Summary and Info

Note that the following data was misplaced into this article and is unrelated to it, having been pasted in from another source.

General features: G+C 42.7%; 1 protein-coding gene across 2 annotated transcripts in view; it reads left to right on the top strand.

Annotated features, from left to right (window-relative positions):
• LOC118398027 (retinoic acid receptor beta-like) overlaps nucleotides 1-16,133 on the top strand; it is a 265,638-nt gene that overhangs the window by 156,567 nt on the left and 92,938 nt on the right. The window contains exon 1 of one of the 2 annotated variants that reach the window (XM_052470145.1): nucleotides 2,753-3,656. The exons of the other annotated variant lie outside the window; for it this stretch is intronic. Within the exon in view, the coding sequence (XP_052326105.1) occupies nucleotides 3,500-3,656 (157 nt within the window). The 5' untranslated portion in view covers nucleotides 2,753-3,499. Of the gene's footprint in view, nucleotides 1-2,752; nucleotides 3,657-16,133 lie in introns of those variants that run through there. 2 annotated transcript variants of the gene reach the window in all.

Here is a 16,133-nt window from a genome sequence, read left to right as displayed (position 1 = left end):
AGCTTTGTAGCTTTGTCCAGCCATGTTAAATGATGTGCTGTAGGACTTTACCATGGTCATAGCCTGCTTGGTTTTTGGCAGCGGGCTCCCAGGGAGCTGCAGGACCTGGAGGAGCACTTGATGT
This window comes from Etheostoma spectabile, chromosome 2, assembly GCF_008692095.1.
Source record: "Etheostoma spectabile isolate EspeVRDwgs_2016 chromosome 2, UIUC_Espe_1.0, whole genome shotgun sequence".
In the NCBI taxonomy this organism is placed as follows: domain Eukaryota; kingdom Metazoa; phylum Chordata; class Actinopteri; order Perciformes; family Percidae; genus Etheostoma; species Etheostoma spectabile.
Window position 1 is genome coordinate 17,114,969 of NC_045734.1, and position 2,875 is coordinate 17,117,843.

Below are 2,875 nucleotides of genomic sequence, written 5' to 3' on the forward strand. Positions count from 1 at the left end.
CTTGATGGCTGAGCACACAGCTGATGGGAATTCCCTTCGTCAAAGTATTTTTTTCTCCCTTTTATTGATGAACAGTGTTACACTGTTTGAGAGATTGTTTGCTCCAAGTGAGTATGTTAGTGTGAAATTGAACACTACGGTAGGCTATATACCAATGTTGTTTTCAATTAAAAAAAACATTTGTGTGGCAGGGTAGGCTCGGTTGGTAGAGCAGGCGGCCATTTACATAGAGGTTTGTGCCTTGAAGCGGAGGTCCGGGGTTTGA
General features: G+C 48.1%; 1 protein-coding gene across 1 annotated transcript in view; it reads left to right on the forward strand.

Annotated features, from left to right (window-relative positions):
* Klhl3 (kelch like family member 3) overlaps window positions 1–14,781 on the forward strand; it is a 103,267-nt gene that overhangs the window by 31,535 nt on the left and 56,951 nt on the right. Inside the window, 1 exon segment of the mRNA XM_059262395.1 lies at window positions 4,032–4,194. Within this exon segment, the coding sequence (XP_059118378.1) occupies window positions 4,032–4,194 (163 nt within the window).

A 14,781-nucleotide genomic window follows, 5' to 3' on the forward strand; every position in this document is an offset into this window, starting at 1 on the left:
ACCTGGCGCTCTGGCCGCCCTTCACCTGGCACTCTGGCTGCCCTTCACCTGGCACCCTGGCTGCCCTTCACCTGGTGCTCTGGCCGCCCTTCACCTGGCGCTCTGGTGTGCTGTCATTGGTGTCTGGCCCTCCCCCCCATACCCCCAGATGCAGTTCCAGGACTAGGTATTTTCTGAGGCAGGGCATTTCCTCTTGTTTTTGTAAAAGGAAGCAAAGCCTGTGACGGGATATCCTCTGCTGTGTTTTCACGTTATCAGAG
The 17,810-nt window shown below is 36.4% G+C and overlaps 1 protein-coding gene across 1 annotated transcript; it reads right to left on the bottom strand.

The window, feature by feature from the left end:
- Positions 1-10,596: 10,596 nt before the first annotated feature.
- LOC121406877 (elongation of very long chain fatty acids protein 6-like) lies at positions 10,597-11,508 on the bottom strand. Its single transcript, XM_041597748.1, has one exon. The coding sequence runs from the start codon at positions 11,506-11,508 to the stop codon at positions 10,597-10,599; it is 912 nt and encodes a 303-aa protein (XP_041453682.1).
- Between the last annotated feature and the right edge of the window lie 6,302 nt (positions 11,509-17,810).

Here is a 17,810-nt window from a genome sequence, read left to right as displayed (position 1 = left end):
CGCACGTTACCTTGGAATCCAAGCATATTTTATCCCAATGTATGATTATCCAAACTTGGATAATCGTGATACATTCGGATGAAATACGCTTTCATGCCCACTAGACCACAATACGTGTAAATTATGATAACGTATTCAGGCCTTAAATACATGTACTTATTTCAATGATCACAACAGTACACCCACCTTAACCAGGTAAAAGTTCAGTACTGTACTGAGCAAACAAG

What auditory worlds exist? This question implies that the auditory experience of various animals is not the same. The recognition that the sense organs of animals may be quite different to those of man is crucial to understanding animal behavior and to the establishment of the science of sensory physiology. "Auditory Worlds" provides in a succinct form a report of fifteen years of research activity on the hearing system of vertebrates. Scientists from a broad range of backgrounds contributed to this collaborative research effort. They used almost every available approach to studying the ear and the "hearing brain". There were engineers with interests in measuring and defining sound and the human perception of it, and human perception of speech and music. Others trained in zoology concentrated their efforts in understanding the structure and function of hearing organs of different vertebrate groups (reptiles, birds and mammals). Some groups worked towards understanding how the brain processes auditory information that is important during sound production and vocalization in animals or the acoustic signals relevant to behavior. A comparison to perception in hearing-impaired humans was established. Concerted effort made it possible to understand the relationship between physiology on the one hand and psychoacoustics on the other in both animal and man. New methodologies, such as the measurement of otoacoustic emissions, became established during the tenure of this project and had significant influence on the kind of work carried out in later years. This book is not a sequence of individual projects' reports. The chapters do not correspond to projects, but have been jointly written by several researchers in each case. There was a strong desire to produce data of interest to the widest possible audience.
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